Who pays business rates, landlord or tenant?
A common question we often hear comes from tenants wondering precisely who is in charge of paying business rates.
This really does depend upon the person or company who are occupying this building at the time or if the building in question is unoccupied.
This article will discuss the key things that you need to look out for when questions arise over who is in charge of paying.
Business Rates are payable on almost all non-domestic/commercial properties such as shops, offices, warehouses, units, land used for storage and other commercial purposes. Typically, Business Rates legislation states that the person entitled to possession of a property is liable to pay business rates charges. The person entitled to possession will usually be the leaseholder or the owner of the property.
Something to note is that business rates are handled differently across the UK.
Your local council will send you a business rates bill in February or March each year. This is for the following tax year. You can also estimate your business rates bill.
You can get help with business rates from your council if you have questions about your bill and the Valuation Office Agency (VOA) if you think your ‘rateable value’ is wrong.
The occupier of the premises is responsible for paying business rates.
This will usually be the owner or the tenant. Sometimes the landlord of the property charges the occupier a rent that also includes an amount for the business rates.
It remains a private matter between the landlord and occupier to decide who is responsible for making payment. However, the bill will remain in the occupier’s name, and if it is not paid, action may be taken against the occupier, not the landlord, to recover the amount due.
With a rise in working from home, there has been an increase in discussion revolving around business rates on home-run businesses.
You do not usually have to pay business rates for home-based businesses if you:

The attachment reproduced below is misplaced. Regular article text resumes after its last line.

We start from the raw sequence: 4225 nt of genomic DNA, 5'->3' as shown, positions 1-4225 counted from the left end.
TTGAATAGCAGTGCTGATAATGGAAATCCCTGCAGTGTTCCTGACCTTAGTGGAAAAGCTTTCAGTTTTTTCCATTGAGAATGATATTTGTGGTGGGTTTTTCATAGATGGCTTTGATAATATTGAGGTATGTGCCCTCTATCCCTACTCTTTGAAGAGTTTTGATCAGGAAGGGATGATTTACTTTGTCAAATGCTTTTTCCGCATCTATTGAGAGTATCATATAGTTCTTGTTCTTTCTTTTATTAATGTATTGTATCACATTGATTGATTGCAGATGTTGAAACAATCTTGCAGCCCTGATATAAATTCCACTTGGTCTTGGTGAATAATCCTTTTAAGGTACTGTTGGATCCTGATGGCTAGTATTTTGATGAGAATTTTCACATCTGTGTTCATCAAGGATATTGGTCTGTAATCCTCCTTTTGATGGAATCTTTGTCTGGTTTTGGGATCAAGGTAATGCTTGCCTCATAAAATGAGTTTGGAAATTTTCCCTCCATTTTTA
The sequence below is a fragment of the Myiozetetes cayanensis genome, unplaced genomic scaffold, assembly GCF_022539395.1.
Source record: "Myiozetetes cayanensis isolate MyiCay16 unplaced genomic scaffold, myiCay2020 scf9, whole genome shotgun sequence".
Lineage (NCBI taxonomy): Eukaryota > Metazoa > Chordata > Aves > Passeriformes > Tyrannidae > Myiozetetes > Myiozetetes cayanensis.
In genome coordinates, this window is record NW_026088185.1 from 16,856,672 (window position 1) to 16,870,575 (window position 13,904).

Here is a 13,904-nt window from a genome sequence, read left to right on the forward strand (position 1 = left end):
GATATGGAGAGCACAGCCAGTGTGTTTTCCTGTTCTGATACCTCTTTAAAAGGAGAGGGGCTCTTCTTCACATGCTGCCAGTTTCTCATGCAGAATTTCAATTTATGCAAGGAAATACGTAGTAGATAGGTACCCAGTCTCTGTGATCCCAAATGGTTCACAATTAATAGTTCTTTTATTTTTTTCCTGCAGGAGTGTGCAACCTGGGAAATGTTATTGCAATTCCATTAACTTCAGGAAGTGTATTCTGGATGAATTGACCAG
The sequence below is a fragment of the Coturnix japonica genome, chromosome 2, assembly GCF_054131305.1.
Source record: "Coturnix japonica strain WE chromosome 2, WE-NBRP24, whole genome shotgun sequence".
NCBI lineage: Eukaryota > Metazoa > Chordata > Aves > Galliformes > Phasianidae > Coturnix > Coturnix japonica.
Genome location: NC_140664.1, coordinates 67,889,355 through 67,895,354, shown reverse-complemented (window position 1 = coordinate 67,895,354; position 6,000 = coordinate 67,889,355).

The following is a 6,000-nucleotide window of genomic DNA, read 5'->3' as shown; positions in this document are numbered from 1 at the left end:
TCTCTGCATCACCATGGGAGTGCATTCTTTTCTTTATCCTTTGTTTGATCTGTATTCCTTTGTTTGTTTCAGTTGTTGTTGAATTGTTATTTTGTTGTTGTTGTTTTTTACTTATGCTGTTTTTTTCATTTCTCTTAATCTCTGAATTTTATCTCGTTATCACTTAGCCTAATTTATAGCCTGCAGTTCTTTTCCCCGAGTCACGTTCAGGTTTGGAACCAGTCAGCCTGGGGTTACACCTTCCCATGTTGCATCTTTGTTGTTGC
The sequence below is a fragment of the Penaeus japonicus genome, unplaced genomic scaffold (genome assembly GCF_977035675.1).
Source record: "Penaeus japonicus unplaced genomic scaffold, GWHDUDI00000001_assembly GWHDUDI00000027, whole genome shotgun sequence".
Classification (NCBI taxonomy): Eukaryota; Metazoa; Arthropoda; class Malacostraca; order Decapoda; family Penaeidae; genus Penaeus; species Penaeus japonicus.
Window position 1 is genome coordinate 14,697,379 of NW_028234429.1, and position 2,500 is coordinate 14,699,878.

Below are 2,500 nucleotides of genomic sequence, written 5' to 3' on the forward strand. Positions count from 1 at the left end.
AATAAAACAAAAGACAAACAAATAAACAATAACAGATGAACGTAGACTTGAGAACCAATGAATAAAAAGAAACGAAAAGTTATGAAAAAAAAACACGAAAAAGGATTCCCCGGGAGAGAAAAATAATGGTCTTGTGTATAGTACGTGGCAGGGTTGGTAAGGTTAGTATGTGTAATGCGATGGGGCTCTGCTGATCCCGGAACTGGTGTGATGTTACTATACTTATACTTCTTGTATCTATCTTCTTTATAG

use a small part of your home for your business, for example, if you use a bedroom as an office, sell goods by post, although if you sell goods or services to people who visit your property or you employ other people to work at your property, you may have to pay.
Characters occupied by charities are entitled to an 80% mandatory business rate relief, while non-profit organisations can apply to the local billing authority for discretionary relief of up to 100%.
All unoccupied properties are subject to business rates charges unless a Business Rates Relief applies.
In cases where empty Business Rates are due, the person or company entitled to possession will be liable for the empty charge.
Vacant property rates are charged at the total sum after a starting three-month exclusion. This exclusion period is expanded to six months for industrial properties such as production lines, workshops and warehouses.
The exception is based on the property’s circumstances instead of the liable individual. If a new proprietor takes over a property that has been vacant for over three months (or six months on the off chance that industrial) and keeps it empty, the 100% vacant rate is charged right away.
You must inform the government immediately if an unoccupied home finds a tenant, in writing if possible, giving full details of what has happened.
There will need to be some correspondence as the relevant authorities need to know who has become the new owner or occupier and on what date. Once they know this, a new business rates bill can be sent out lawfully.
Remember to register for business rates. You should contact a well-reviewed firm of rating surveyors who can contact the local council to inform them of your occupation if it is a new site that needs to be assessed.
Or, you can check your business rates on the VOA website, as we mentioned previously. You can compare properties with similar size, locality and market to your property. However, business rates can be very technical and confusing, and there are a lot of legal statutes and rules to adhere to when appealing. Therefore, we highly suggest that you get in contact with a representative to assist you if you need advice.
So, Who Pays the business rates?
Occupiers of commercial properties will generally receive a rate demand from their local billing authority in April as mentioned above, and you will have the option of paying business rates in monthly instalments.
The occupier of the property should pay business rates; if you are a tenant, check with your landlord whether business rates are included in your lease. It is too important to miss! Remember, there will only be one bill, if the tenant is not paying, the landlord must be taking responsibility, and vice versa.
Other useful links from our knowledge centre:
What is a micro business?
What does SLA mean in business?
Is a charity a business?
Remember to Compare Your Business Costs is here to help your business every step of the way from business advice, or saving you time and money on your business purchases such as: